But look, ma! Now I love working with teens! So what changed? What do we need to change in our staff–coworkers, reports, and administration–in order to best serve our teens?

We need to teach and demonstrate empathy. Don’t just appeal to the fact that everyone was once a teenager. While factually true, the experience of being a teen today compared to even five years ago is very different. Most adults have no idea what teens go through on a daily basis, not only from their peers, but also from authority figures and their own self-doubts and criticism.

In response to difficulties at my library regarding teen behavior and how staff reacted to that behavior, I created a training on providing great customer service to teens. This consisted of a short YouTube segment, a presentation, and an interactive activity. The training only takes about 50 minutes to complete, and staff responded very positively to the sessions that I held.

First, I showed this video on teen brain development to demonstrate that a lot of this behavior has a biological component, and they literally cannot help being loudly enthusiastic or stunningly surly sometimes. We don’t expect anything more or less of our teen patrons than we do of any others–they need to follow library rules. What may differ is how often we need to enforce the rules and the strategies we use to do so.

For example, during storytime, the library is generally very busy due to a combination of lots of people and the fact that most of those people are small, with low impulse control and loud voices. Patrons who come in during those times are generally aware that the library is not going to be silent. Similarly, after school, larger people with low impulse control and loud voices come into the library. While their volume should never be at a point where they are distracting others, we should consider that after school, they are hungry and full of pent-up energy. Plus, teens usually have to talk over tons of other people in order to be heard, so their volume level is naturally higher.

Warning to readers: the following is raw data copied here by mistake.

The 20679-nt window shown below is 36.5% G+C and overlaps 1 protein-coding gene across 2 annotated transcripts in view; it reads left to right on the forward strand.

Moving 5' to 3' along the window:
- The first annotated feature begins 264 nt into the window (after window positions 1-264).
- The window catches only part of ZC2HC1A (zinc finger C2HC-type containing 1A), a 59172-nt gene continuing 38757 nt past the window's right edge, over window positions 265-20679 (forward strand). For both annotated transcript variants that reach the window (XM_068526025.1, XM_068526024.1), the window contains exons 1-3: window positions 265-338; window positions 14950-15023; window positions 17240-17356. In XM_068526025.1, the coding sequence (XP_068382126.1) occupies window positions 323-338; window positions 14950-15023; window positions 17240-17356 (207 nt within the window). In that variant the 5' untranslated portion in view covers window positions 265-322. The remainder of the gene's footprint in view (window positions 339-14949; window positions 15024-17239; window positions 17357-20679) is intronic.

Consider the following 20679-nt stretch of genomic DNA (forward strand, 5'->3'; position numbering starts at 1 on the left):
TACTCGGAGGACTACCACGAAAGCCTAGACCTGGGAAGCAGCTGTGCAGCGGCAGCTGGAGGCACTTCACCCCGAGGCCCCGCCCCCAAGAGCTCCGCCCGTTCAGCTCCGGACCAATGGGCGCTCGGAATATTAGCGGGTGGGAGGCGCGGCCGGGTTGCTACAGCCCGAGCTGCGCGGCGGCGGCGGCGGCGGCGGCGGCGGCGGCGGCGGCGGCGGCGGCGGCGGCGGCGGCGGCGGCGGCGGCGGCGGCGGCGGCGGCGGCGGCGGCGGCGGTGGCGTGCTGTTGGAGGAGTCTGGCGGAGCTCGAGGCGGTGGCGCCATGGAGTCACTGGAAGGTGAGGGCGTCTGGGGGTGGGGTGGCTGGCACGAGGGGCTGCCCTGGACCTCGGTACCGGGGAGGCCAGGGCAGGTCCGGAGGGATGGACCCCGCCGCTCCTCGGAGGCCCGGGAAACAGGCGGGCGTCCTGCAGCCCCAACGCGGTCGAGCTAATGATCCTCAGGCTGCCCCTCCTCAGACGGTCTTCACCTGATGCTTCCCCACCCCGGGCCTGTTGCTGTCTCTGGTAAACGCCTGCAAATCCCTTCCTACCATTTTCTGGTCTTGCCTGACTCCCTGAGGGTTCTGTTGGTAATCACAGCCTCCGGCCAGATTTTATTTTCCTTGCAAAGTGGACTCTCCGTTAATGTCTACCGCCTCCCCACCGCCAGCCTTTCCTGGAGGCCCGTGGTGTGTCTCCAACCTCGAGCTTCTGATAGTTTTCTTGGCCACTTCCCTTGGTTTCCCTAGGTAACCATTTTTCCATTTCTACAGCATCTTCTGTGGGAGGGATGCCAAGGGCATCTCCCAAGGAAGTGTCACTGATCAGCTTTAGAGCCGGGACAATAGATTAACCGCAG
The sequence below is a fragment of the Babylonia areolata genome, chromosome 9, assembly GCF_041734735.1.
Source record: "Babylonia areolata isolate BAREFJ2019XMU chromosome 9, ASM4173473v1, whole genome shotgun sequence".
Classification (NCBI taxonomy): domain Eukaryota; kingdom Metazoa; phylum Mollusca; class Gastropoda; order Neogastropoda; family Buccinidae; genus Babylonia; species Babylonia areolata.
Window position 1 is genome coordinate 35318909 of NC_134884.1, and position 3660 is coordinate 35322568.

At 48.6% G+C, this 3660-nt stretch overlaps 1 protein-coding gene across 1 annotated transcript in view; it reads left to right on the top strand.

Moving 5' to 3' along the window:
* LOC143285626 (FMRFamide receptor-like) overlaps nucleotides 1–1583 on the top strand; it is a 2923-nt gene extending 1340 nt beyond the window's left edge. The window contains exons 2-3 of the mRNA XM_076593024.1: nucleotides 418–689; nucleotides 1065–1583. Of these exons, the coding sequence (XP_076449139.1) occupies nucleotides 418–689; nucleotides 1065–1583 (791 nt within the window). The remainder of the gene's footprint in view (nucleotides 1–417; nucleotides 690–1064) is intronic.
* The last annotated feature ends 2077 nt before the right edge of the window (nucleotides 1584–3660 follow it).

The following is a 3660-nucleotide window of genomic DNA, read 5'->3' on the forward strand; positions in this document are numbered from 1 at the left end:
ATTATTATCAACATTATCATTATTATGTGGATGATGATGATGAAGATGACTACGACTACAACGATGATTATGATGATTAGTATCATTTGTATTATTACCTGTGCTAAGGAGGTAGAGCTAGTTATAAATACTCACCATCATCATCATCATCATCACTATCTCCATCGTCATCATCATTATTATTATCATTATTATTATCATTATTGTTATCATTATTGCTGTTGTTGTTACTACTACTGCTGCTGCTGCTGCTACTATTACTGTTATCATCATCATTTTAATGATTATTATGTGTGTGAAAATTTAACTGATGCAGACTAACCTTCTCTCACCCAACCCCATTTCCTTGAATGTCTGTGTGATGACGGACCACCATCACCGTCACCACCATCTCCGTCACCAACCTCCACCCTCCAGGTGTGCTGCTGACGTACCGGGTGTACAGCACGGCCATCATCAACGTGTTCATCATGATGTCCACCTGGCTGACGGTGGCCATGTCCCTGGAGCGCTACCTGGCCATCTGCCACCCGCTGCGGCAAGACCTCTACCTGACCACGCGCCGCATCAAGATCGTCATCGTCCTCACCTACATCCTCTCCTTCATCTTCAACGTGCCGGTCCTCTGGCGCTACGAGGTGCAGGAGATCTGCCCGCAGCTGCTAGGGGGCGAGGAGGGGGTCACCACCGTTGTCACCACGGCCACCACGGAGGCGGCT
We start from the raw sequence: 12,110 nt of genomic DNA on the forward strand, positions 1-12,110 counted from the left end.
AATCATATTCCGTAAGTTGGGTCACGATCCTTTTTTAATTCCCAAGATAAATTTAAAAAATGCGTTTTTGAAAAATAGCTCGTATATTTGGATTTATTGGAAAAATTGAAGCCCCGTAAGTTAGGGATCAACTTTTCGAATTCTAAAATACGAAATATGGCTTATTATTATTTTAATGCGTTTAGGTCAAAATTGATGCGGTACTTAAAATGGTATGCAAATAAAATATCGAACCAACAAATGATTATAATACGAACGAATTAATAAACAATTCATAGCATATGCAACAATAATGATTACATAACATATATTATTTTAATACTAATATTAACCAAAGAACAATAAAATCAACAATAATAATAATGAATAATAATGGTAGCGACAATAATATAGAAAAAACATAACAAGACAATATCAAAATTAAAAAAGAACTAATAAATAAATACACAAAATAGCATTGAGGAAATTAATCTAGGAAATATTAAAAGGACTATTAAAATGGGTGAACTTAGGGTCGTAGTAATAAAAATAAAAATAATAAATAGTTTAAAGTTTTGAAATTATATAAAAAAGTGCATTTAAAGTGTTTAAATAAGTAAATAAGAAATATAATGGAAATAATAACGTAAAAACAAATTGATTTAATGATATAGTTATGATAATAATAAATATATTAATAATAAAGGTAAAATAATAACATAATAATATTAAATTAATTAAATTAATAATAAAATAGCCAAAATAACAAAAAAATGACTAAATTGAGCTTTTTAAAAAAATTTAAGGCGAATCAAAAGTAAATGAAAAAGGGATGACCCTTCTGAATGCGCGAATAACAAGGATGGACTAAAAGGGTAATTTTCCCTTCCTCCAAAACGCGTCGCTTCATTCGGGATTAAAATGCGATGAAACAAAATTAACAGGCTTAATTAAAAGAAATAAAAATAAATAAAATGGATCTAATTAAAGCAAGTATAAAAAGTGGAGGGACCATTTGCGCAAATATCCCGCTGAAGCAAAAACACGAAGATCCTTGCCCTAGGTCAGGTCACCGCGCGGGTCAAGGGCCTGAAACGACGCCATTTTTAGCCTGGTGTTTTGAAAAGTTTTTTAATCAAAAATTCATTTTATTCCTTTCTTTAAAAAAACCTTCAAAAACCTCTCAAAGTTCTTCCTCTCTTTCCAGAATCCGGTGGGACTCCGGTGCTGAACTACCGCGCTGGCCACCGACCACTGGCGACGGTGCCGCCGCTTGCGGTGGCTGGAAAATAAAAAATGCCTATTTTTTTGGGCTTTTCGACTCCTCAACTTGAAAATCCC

In developing your training, consider what issues are specific to your teens and their behavior in the library. For me, it was running, loud talking, and swearing. You might have some very … romantic teens. Or hungry teens. Whatever it is, make sure those issues are discussed in the training and that participants have a change to discuss how they would respond to those behaviors and why.

Finally, always be positive. Remind staff that teens deserve as high of a level of customer service as any other patron, and that they are our future library stakeholders.
Happy training!

Ask an Agent: Advice for Job Searching?

askanagent2You’ve got questions,  we’ve got answers! Our volunteer Agents are on the job! Here’s what they have to say this week….

Question: I’m about to get my MLS. I’ve been working part time as a Youth Services Coordinator for the past two years but I am going to start looking for a Full-Time, big kid library job. Any advice?

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Pokemon Terrariums

Gotta catch them all and then make them a cute adorable little home! A few weeks ago, I posted the photo above